Nissan Leaf running costs, insurance, warranty & tax
The Nissan Leaf is relatively affordable to buy and also one of the cheapest family hatchbacks to run
|Insurance group||Warranty||Service intervals||Annual company-car tax cost (20%/40%)|
|21-28||5yrs/60,000 miles||1yr/18,000 miles||From £114/£228|
Although it's no longer at the cutting edge technology-wise, the Nissan Leaf remains a well priced electric family car, starting at just under £27,000 as of early 2022. Finance deals are competitive, so make sure that you check out monthly payments. And with Benefit-in-Kind tax fixed at just 2% on all electric cars until at least April 2024, the Leaf and its peers offer incredible value for company-car drivers. The cost of charging the Leaf will vary depending where you charge it and your electricity tariff. Most EV drivers charge their cars at home, so assuming you’re paying the average domestic rate of 19p per kWh, the Leaf will cost just under £8 to fully charge, while the e+ will be just under £12 – or less on off-peak rates.
Nissan Leaf insurance group
The Leaf starts in insurance group 21, which is only a little higher than the rating for a high-specification Ford Focus diesel. As such, premiums should be reasonable for most drivers. Nissan offers its own insurance policies, which come with a range of benefits, but you can use your own insurance provider if you prefer. As with any car-insurance policy, you should shop around for the best deal.
The Leaf’s manufacturer warranty is pretty comprehensive. All electric drive components are covered by a five-year/60,000-mile guarantee, but ‘standard’ components are only covered for three years/60,000 miles. The warranty can be extended for an extra fee. There’s also a lithium-ion battery warranty, which protects against capacity loss for eight years or 100,000 miles. The policy will kick in if the maximum capacity drops below nine bars, out of the 12 that are displayed on the Leaf’s screen.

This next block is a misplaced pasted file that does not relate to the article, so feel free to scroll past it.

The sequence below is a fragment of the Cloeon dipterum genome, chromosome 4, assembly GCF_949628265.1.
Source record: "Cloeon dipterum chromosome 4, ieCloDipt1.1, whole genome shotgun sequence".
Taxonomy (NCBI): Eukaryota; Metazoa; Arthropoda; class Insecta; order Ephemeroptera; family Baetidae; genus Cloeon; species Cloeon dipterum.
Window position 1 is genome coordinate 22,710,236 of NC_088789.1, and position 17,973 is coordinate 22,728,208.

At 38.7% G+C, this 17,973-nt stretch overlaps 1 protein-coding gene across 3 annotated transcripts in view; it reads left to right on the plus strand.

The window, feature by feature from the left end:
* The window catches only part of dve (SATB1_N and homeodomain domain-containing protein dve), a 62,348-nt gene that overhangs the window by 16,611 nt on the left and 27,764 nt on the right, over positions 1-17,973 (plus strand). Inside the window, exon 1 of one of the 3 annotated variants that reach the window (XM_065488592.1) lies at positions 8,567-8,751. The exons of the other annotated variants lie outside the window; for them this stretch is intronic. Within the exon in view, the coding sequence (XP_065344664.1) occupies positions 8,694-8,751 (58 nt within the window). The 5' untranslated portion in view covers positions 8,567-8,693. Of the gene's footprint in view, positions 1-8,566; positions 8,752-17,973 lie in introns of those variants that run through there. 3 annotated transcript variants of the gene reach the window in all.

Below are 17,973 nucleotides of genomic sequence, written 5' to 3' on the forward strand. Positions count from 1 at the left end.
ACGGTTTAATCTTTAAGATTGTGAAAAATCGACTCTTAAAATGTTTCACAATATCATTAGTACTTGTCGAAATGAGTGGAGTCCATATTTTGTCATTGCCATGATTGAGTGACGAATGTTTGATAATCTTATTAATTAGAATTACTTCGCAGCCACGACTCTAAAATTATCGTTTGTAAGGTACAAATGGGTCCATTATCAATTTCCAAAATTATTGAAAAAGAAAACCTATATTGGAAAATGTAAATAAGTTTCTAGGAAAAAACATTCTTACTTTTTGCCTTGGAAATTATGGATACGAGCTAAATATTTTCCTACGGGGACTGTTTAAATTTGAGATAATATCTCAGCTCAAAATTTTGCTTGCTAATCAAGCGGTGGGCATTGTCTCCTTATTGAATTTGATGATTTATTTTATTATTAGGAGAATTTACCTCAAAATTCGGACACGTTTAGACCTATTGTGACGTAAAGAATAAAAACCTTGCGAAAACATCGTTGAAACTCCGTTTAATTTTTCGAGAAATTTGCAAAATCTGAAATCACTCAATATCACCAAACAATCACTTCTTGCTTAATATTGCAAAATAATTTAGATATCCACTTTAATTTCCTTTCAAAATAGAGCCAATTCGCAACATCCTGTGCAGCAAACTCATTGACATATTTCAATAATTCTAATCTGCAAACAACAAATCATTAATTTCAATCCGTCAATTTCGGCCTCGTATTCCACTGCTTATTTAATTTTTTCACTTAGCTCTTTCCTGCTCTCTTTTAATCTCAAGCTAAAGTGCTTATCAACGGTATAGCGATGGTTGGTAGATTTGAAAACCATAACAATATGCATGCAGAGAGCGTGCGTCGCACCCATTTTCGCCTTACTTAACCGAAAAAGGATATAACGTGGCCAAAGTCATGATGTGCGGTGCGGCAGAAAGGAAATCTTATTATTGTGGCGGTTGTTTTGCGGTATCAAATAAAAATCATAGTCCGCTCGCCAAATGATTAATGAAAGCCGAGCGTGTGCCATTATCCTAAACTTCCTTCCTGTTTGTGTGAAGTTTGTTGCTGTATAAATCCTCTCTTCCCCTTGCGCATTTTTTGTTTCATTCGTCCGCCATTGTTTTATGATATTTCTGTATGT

The Nissan Leaf needs to be serviced every 18,000 miles. Those intervals are spread further than for many petrol or diesel cars, due to the smaller number of moving parts in an electric car. Although you can have your Leaf serviced wherever you like in accordance with Nissan’s schedule to keep the warranty valid, the reality is that relatively few independent garages are geared up to work on electric cars. To mitigate this, Nissan offers a service contract. It also provides a number of useful incentives to encourage you to keep servicing your car at one of its dealers, including free breakdown cover.
In This Review
- 1VerdictThe second-generation Nissan Leaf is one of the more affordable and practical electric cars on the market, with both standard and long-range versions available
- 2Range, battery & chargingThe Leaf does a good job of getting close to its claimed range figures, although more modern rivals are starting to go further
- 3Running costs & insurance - currently readingThe Nissan Leaf is relatively affordable to buy and also one of the cheapest family hatchbacks to run
- 4Performance, motor & driveThe Nissan Leaf's very impressive performance on the road is marred only by slightly stiff suspension
- 5Interior, dashboard & comfortThe Nissan Leaf's interior is quite conventional in appearance and material quality is a little hit-and-miss
- 6Boot space, seating & practicalityWe have few complaints about the amount of space inside the Nissan Leaf – for both passengers and luggage
- 7Reliability & safety ratingThe Nissan Leaf has been proven to offer reliable and safe family transport across two generations so far
- 8Living with itWe spent six months running a Nissan Leaf in Tekna spec to get a thorough overview of what it's really like to own one of these pioneering electric cars